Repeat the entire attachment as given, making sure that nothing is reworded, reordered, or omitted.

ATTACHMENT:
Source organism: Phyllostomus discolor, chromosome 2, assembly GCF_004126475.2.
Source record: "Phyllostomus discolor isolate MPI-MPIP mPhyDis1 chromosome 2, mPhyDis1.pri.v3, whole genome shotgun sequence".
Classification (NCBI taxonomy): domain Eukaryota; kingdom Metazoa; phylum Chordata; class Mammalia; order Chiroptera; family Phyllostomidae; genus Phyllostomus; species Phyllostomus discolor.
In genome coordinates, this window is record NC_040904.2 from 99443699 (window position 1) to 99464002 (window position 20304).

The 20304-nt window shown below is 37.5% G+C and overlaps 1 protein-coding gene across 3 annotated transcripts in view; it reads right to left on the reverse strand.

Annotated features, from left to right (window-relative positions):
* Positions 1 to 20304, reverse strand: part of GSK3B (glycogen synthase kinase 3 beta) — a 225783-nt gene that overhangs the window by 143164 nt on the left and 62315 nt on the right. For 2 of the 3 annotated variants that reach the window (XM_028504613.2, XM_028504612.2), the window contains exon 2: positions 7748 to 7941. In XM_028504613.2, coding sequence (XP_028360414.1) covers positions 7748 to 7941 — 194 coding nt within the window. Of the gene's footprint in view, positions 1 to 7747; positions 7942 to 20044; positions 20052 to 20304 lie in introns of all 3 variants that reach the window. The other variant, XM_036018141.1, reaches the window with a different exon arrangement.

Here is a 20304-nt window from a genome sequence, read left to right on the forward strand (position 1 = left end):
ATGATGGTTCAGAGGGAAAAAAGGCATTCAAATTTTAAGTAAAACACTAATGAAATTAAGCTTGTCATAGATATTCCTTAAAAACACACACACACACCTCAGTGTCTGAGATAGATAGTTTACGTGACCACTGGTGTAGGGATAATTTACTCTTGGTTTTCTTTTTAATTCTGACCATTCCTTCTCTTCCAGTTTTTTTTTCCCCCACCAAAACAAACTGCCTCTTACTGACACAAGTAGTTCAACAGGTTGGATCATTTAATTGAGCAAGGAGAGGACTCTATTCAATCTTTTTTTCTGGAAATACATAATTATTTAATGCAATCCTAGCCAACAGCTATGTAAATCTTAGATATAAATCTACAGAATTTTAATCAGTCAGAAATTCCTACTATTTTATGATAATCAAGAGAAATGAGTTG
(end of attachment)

Source organism: Phyllostomus discolor, chromosome 2, assembly GCF_004126475.2.
Source record: "Phyllostomus discolor isolate MPI-MPIP mPhyDis1 chromosome 2, mPhyDis1.pri.v3, whole genome shotgun sequence".
Classification (NCBI taxonomy): domain Eukaryota; kingdom Metazoa; phylum Chordata; class Mammalia; order Chiroptera; family Phyllostomidae; genus Phyllostomus; species Phyllostomus discolor.
In genome coordinates, this window is record NC_040904.2 from 99443699 (window position 1) to 99464002 (window position 20304).

The 20304-nt window shown below is 37.5% G+C and overlaps 1 protein-coding gene across 3 annotated transcripts in view; it reads right to left on the reverse strand.

Annotated features, from left to right (window-relative positions):
* Positions 1 to 20304, reverse strand: part of GSK3B (glycogen synthase kinase 3 beta) — a 225783-nt gene that overhangs the window by 143164 nt on the left and 62315 nt on the right. For 2 of the 3 annotated variants that reach the window (XM_028504613.2, XM_028504612.2), the window contains exon 2: positions 7748 to 7941. In XM_028504613.2, coding sequence (XP_028360414.1) covers positions 7748 to 7941 — 194 coding nt within the window. Of the gene's footprint in view, positions 1 to 7747; positions 7942 to 20044; positions 20052 to 20304 lie in introns of all 3 variants that reach the window. The other variant, XM_036018141.1, reaches the window with a different exon arrangement.

Here is a 20304-nt window from a genome sequence, read left to right on the forward strand (position 1 = left end):
ATGATGGTTCAGAGGGAAAAAAGGCATTCAAATTTTAAGTAAAACACTAATGAAATTAAGCTTGTCATAGATATTCCTTAAAAACACACACACACACCTCAGTGTCTGAGATAGATAGTTTACGTGACCACTGGTGTAGGGATAATTTACTCTTGGTTTTCTTTTTAATTCTGACCATTCCTTCTCTTCCAGTTTTTTTTTCCCCCACCAAAACAAACTGCCTCTTACTGACACAAGTAGTTCAACAGGTTGGATCATTTAATTGAGCAAGGAGAGGACTCTATTCAATCTTTTTTTCTGGAAATACATAATTATTTAATGCAATCCTAGCCAACAGCTATGTAAATCTTAGATATAAATCTACAGAATTTTAATCAGTCAGAAATTCCTACTATTTTATGATAATCAAGAGAAATGAGTTG